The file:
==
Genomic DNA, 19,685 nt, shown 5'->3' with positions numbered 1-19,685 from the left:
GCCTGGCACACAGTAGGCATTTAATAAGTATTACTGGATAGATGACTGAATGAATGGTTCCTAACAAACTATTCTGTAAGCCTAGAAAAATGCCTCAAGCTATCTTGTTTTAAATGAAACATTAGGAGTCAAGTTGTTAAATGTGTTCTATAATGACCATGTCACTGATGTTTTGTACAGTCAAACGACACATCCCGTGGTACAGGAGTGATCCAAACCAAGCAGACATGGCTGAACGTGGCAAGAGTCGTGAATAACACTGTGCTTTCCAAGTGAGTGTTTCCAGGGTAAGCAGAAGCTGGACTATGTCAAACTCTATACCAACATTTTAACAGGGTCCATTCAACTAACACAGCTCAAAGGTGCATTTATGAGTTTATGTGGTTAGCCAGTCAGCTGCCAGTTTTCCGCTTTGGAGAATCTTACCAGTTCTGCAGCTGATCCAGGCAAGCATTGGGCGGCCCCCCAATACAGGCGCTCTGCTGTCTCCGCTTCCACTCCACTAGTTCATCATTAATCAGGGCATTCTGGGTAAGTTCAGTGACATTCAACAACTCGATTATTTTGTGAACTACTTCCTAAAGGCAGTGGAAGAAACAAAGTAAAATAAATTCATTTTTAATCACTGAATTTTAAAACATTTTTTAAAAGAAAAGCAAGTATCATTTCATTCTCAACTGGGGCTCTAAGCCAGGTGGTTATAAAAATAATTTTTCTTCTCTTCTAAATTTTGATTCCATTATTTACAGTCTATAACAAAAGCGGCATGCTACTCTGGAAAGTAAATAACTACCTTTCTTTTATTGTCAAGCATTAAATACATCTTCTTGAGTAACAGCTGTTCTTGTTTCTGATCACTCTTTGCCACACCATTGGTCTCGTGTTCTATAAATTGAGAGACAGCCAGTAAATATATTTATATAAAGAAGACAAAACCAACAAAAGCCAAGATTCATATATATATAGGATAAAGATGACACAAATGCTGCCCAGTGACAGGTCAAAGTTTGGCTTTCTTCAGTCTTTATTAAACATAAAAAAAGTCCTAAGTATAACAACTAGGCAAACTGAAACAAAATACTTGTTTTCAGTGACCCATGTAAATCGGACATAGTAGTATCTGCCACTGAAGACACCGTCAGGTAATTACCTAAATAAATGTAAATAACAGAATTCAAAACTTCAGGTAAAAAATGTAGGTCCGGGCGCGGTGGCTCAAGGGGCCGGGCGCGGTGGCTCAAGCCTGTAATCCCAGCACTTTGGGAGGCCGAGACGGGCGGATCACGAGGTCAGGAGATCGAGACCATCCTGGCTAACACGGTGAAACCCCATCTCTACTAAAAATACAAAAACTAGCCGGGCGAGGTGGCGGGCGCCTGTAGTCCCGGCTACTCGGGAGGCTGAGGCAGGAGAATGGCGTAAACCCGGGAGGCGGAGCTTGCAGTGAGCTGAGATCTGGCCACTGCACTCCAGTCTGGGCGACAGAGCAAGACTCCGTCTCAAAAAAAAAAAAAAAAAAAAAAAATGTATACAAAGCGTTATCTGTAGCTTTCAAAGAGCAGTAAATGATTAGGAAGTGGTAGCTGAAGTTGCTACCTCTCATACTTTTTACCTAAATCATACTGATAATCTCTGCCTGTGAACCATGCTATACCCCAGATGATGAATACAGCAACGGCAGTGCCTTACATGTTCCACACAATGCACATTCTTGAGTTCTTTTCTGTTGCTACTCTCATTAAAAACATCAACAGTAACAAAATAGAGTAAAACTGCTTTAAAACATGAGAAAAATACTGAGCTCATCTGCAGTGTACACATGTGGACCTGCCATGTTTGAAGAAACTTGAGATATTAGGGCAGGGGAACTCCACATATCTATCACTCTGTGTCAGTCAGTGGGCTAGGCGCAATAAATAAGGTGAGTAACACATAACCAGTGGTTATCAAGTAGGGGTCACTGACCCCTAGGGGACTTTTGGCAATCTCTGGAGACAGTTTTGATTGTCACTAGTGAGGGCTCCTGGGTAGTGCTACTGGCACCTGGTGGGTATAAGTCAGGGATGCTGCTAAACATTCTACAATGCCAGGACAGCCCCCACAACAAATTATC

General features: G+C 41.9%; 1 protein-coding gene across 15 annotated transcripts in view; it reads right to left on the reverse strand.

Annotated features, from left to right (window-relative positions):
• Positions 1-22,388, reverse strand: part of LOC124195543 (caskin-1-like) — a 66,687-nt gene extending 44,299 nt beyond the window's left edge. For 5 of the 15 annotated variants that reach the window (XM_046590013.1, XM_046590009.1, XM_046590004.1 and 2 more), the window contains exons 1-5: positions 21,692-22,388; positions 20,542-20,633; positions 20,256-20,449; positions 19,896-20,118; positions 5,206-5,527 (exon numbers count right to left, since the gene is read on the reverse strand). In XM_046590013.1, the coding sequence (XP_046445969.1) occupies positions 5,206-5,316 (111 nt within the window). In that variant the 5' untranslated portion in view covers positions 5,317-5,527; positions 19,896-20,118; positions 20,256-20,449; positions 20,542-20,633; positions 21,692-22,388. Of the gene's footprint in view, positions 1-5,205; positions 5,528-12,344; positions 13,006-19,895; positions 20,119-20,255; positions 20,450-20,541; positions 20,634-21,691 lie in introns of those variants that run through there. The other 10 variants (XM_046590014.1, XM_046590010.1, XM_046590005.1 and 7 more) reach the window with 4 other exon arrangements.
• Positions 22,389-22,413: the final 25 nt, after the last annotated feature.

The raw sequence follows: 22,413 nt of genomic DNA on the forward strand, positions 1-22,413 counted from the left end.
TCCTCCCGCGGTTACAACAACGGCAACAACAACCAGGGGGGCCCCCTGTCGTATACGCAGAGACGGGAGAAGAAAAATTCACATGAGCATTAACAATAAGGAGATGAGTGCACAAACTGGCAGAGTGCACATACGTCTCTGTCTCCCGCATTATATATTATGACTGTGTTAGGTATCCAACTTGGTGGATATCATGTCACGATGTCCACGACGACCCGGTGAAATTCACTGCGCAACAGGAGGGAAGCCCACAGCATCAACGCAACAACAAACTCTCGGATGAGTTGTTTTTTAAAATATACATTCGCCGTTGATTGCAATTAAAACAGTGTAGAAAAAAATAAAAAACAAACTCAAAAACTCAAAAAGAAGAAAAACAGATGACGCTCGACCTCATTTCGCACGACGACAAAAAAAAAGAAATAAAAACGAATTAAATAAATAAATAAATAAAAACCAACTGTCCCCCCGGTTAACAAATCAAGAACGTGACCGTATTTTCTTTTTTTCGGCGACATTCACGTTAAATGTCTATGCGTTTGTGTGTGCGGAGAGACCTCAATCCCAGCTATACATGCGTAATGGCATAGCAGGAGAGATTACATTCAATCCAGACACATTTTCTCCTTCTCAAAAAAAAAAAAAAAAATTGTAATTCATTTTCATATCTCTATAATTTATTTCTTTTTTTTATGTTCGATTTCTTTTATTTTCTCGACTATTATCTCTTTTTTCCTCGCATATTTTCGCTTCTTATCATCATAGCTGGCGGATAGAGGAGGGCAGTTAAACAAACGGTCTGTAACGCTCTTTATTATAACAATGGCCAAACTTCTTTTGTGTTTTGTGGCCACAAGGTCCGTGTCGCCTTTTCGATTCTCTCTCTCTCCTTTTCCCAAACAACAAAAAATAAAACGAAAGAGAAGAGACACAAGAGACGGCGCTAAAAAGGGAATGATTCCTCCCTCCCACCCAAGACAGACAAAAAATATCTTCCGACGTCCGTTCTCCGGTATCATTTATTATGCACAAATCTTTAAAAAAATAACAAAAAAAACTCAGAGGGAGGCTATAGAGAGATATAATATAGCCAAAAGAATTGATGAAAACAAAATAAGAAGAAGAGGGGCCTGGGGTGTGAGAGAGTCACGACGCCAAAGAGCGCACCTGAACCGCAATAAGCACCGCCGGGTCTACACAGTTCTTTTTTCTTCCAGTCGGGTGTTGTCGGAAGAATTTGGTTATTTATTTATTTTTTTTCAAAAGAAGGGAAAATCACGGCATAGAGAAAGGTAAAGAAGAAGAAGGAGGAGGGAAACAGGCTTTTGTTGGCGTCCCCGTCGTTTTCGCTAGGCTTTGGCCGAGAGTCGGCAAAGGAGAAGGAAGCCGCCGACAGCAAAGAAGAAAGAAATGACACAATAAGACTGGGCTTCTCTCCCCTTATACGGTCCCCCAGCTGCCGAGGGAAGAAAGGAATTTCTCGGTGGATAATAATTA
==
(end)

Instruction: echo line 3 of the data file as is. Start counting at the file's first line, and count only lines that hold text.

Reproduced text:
General features: G+C 41.9%; 1 protein-coding gene across 15 annotated transcripts in view; it reads right to left on the reverse strand.